A bright eye in a dark blue face (Image: Allison Bell/ALM)

U.S. annuity prospects claim to be thinking about their investments roughly the same way now  as they were thinking before the COVID-19 pandemic locked America down — but they are looking at their children differently.

(Related: IRI Unveils Ideas for Curing COVID-19 Nest Egg Blight)

The AgeUp team has included data on that shift in a new summary of results from a survey of about 1,400 U.S. residents ages 50 through 75 that was conducted in February, and a second, similar survey that reached a sample of about 1,300 U.S. residents ages 50 through 75 in late March.

The AgeUp team describes AgeUp as being a deferred income annuity product from Haven Life and Massachusetts Mutual Life Insurance Company.

The AgeUp team found that the first sample of survey participants and the second sample gave similar answers to most questions, including questions related to lifespan.

When the team asked, “Do you worry about running out of money in your later years?”, the share of participants saying “yes” was 66% in February and 63% in March.

The share of participants who said they had a 50% chance of reaching age 100 was 11% in February and 12% in March.

But, when the team asked, “Who will take care of you financially if you outlive your retirement savings?”, the share saying “my children” increased to 43% in March, from 35% in February. The percentage who said “the government” fell to 23%, from 28%.

The team also asked, “Who do you expect to make the majority of your financial decisions if you reach your 90s?” The percentage who said “my children” soared to 52% in March, from 39% in February.

In other survey news:

MassMutual gave 1,500 Americans ages 55 through 65 a Social Security literacy quiz.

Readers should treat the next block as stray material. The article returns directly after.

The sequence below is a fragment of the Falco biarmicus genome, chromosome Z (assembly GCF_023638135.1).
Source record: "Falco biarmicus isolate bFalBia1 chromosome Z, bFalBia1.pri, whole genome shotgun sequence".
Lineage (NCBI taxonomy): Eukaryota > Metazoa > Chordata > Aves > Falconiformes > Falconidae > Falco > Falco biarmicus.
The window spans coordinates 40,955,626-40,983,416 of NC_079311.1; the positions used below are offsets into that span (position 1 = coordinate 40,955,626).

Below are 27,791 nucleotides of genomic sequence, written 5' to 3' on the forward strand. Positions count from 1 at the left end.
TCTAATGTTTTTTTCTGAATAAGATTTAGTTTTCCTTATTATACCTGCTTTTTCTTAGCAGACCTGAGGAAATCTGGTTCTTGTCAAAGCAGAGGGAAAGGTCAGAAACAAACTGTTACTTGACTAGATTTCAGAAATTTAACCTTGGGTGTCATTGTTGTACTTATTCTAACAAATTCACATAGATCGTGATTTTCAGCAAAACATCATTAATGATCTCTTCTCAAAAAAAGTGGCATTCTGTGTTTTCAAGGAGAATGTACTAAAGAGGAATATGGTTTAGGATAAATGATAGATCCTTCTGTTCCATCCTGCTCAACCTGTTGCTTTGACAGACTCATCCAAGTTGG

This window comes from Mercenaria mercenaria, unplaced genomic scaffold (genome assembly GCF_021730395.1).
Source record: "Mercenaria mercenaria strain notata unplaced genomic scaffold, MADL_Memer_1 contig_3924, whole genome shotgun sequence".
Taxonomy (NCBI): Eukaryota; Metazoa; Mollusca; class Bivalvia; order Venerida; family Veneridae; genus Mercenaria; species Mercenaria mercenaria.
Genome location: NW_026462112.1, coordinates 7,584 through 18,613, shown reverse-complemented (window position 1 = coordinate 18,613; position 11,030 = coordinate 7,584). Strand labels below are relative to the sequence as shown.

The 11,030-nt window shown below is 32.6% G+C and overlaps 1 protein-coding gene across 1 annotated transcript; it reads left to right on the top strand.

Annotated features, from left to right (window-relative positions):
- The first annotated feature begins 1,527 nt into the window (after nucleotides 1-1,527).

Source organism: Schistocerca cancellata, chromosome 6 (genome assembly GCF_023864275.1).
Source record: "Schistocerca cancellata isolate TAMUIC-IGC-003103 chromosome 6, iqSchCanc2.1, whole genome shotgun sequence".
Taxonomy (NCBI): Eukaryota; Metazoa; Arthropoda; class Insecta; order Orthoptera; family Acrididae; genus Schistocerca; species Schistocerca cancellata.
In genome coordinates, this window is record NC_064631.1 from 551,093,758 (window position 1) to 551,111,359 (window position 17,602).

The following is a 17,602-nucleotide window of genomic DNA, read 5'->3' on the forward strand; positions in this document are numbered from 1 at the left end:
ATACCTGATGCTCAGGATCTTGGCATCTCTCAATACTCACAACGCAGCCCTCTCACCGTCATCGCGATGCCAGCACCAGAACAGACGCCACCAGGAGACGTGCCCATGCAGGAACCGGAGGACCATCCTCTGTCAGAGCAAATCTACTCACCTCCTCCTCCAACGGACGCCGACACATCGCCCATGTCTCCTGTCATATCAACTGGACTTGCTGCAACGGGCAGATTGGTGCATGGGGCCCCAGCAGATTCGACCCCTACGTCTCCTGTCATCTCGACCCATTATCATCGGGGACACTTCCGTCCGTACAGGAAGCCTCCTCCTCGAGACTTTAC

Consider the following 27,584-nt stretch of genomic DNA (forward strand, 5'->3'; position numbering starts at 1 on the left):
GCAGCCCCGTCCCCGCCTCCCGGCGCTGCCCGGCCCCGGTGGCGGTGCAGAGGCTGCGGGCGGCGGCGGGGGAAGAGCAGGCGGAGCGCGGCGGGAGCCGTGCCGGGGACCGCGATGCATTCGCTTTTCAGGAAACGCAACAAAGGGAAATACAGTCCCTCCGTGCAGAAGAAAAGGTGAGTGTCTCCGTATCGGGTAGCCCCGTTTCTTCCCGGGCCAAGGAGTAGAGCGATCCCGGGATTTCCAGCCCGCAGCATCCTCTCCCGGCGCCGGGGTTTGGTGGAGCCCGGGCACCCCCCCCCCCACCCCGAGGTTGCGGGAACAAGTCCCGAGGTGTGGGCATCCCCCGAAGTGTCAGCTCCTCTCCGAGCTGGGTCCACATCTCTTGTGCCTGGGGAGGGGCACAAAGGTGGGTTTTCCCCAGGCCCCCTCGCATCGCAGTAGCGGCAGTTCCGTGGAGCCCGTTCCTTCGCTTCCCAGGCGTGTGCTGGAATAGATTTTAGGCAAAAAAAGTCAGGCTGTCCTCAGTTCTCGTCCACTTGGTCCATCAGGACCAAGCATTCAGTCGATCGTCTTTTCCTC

MassMutual found that the quiz takers were most aware of the fact that people who wait until full retirement age to collect benefits get higher monthly benefits than people who collect benefits early: 94% of the quiz takers knew that waiting to collect benefits leads to higher monthly benefits.

The quiz takers were least aware of what happens to permanent residents and other noncitizens who’ve worked in the United States. Many noncitizens can collect Social Security benefits, but only 28% of the quiz takers knew that noncitizens could collect Social Security benefits.

The Alliance for Lifetime Income surveyed 1,202 U.S. residents ages 61 to 65 in early March, before COVID-19 lockdowns had started but after stock prices were already gyrating. All of the participants said they were working at least part-time, and all said they had $100,000 or more in investable assets.

The alliance is a group for big annuity issuers and distributors. Some of the questions it asked were about the survey participants’ response to post-COVID-19 investment market volatility.

The alliance found that the “buy and hold” philosophy has sunk in.

Only 16% of the survey participants said they were very concerned, and 39% said they were not very concerned, or not at all concerned.

When the alliance asked about the participants’ investment decisions, 71% said they had made no changes and were staying the course, and 9% said they planned to buy more stocks or planned to buy more stocks.

In spite of that apparent long-term investment outlook, about 43% of the participants who said they were not very confident whether they would retire at the planned age admitted that they lacked confidence because their actual retirement date “depends on what the stock market is doing at that time.”

Allianz Life Insurance Company of North America conducted a survey in March of 558 Americans ages 18 and older who were in an employer-sponsored retirement plan.

One set of questions was about the Secure Act.

Allianz Life discovered that members of Generation X — people born from 1965 through 1980 — seemed noticeably more interested in the idea of annuitizing their retirement plan assets than either older participants or younger worker participants were.

About 79% of the GenXers said they’d consider adding a lifetime income option, and 68% said they’d consider adding an annuity.

Only 73% of the boomers and 77% of the millennials in the sample said they were interested in a lifetime income option.

Just 48% of the boomers and 61% of the millennials said they would consider adding annuities to their plans.

— Read Want to Work in Retirement? Life May Have Other Planson ThinkAdvisor.

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